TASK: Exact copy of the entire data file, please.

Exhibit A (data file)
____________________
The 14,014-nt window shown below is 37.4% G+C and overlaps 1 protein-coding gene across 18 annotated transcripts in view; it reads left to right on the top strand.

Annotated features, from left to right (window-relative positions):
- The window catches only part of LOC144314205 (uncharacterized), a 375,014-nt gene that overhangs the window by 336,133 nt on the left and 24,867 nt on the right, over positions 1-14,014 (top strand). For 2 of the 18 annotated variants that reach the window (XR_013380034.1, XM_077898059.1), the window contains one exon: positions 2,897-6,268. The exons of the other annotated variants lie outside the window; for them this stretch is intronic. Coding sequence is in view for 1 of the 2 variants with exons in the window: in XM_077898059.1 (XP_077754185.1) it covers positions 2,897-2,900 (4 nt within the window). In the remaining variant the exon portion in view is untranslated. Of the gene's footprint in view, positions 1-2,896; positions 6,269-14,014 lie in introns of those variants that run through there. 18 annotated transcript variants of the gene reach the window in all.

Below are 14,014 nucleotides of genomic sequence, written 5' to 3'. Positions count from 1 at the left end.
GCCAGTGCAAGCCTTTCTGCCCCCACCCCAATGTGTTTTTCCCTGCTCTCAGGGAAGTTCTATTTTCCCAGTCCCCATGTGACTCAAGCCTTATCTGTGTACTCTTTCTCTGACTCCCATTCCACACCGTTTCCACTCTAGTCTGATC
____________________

The 14,014-nt window shown below is 37.4% G+C and overlaps 1 protein-coding gene across 18 annotated transcripts in view; it reads left to right on the top strand.

Annotated features, from left to right (window-relative positions):
- The window catches only part of LOC144314205 (uncharacterized), a 375,014-nt gene that overhangs the window by 336,133 nt on the left and 24,867 nt on the right, over positions 1-14,014 (top strand). For 2 of the 18 annotated variants that reach the window (XR_013380034.1, XM_077898059.1), the window contains one exon: positions 2,897-6,268. The exons of the other annotated variants lie outside the window; for them this stretch is intronic. Coding sequence is in view for 1 of the 2 variants with exons in the window: in XM_077898059.1 (XP_077754185.1) it covers positions 2,897-2,900 (4 nt within the window). In the remaining variant the exon portion in view is untranslated. Of the gene's footprint in view, positions 1-2,896; positions 6,269-14,014 lie in introns of those variants that run through there. 18 annotated transcript variants of the gene reach the window in all.

Below are 14,014 nucleotides of genomic sequence, written 5' to 3'. Positions count from 1 at the left end.
GCCAGTGCAAGCCTTTCTGCCCCCACCCCAATGTGTTTTTCCCTGCTCTCAGGGAAGTTCTATTTTCCCAGTCCCCATGTGACTCAAGCCTTATCTGTGTACTCTTTCTCTGACTCCCATTCCACACCGTTTCCACTCTAGTCTGATC